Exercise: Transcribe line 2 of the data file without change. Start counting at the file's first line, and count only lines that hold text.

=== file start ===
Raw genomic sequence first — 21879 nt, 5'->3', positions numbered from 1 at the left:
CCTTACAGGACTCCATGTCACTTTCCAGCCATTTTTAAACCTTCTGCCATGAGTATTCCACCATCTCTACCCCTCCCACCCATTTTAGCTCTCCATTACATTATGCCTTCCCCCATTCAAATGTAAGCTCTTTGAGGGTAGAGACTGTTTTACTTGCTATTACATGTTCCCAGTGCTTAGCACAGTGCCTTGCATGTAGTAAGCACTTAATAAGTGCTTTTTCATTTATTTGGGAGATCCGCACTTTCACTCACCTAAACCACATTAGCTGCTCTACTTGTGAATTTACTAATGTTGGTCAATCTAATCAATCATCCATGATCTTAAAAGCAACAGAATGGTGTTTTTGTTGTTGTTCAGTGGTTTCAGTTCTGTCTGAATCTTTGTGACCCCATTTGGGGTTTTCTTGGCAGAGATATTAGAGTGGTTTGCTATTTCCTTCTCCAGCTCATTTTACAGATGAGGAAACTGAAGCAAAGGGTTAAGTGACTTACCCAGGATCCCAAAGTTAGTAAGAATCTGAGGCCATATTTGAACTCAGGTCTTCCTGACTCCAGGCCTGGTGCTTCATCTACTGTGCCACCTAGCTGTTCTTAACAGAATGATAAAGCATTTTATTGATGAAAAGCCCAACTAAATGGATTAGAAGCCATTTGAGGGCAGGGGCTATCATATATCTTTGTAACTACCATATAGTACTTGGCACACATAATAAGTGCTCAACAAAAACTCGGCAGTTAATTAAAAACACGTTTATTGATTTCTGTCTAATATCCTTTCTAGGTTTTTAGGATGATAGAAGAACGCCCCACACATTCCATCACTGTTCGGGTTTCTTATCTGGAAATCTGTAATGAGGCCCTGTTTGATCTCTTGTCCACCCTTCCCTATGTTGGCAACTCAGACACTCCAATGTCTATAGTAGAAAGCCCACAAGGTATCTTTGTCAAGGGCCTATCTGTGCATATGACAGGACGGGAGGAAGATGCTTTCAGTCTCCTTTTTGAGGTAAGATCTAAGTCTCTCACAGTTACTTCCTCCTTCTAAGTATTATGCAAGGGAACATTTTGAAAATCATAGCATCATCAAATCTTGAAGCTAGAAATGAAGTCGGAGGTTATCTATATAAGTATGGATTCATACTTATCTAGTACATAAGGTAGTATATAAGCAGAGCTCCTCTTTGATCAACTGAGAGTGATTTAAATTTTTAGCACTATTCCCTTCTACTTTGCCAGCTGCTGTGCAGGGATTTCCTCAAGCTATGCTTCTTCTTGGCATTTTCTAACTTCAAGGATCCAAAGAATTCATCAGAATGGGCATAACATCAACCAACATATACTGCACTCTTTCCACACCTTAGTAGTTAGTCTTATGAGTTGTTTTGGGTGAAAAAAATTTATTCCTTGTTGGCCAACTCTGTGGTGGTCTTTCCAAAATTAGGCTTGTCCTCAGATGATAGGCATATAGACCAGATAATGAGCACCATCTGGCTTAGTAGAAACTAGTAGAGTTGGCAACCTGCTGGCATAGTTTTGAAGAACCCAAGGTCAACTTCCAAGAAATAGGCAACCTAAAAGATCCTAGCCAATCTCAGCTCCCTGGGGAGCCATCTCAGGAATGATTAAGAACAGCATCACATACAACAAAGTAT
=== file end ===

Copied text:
CCTTACAGGACTCCATGTCACTTTCCAGCCATTTTTAAACCTTCTGCCATGAGTATTCCACCATCTCTACCCCTCCCACCCATTTTAGCTCTCCATTACATTATGCCTTCCCCCATTCAAATGTAAGCTCTTTGAGGGTAGAGACTGTTTTACTTGCTATTACATGTTCCCAGTGCTTAGCACAGTGCCTTGCATGTAGTAAGCACTTAATAAGTGCTTTTTCATTTATTTGGGAGATCCGCACTTTCACTCACCTAAACCACATTAGCTGCTCTACTTGTGAATTTACTAATGTTGGTCAATCTAATCAATCATCCATGATCTTAAAAGCAACAGAATGGTGTTTTTGTTGTTGTTCAGTGGTTTCAGTTCTGTCTGAATCTTTGTGACCCCATTTGGGGTTTTCTTGGCAGAGATATTAGAGTGGTTTGCTATTTCCTTCTCCAGCTCATTTTACAGATGAGGAAACTGAAGCAAAGGGTTAAGTGACTTACCCAGGATCCCAAAGTTAGTAAGAATCTGAGGCCATATTTGAACTCAGGTCTTCCTGACTCCAGGCCTGGTGCTTCATCTACTGTGCCACCTAGCTGTTCTTAACAGAATGATAAAGCATTTTATTGATGAAAAGCCCAACTAAATGGATTAGAAGCCATTTGAGGGCAGGGGCTATCATATATCTTTGTAACTACCATATAGTACTTGGCACACATAATAAGTGCTCAACAAAAACTCGGCAGTTAATTAAAAACACGTTTATTGATTTCTGTCTAATATCCTTTCTAGGTTTTTAGGATGATAGAAGAACGCCCCACACATTCCATCACTGTTCGGGTTTCTTATCTGGAAATCTGTAATGAGGCCCTGTTTGATCTCTTGTCCACCCTTCCCTATGTTGGCAACTCAGACACTCCAATGTCTATAGTAGAAAGCCCACAAGGTATCTTTGTCAAGGGCCTATCTGTGCATATGACAGGACGGGAGGAAGATGCTTTCAGTCTCCTTTTTGAGGTAAGATCTAAGTCTCTCACAGTTACTTCCTCCTTCTAAGTATTATGCAAGGGAACATTTTGAAAATCATAGCATCATCAAATCTTGAAGCTAGAAATGAAGTCGGAGGTTATCTATATAAGTATGGATTCATACTTATCTAGTACATAAGGTAGTATATAAGCAGAGCTCCTCTTTGATCAACTGAGAGTGATTTAAATTTTTAGCACTATTCCCTTCTACTTTGCCAGCTGCTGTGCAGGGATTTCCTCAAGCTATGCTTCTTCTTGGCATTTTCTAACTTCAAGGATCCAAAGAATTCATCAGAATGGGCATAACATCAACCAACATATACTGCACTCTTTCCACACCTTAGTAGTTAGTCTTATGAGTTGTTTTGGGTGAAAAAAATTTATTCCTTGTTGGCCAACTCTGTGGTGGTCTTTCCAAAATTAGGCTTGTCCTCAGATGATAGGCATATAGACCAGATAATGAGCACCATCTGGCTTAGTAGAAACTAGTAGAGTTGGCAACCTGCTGGCATAGTTTTGAAGAACCCAAGGTCAACTTCCAAGAAATAGGCAACCTAAAAGATCCTAGCCAATCTCAGCTCCCTGGGGAGCCATCTCAGGAATGATTAAGAACAGCATCACATACAACAAAGTAT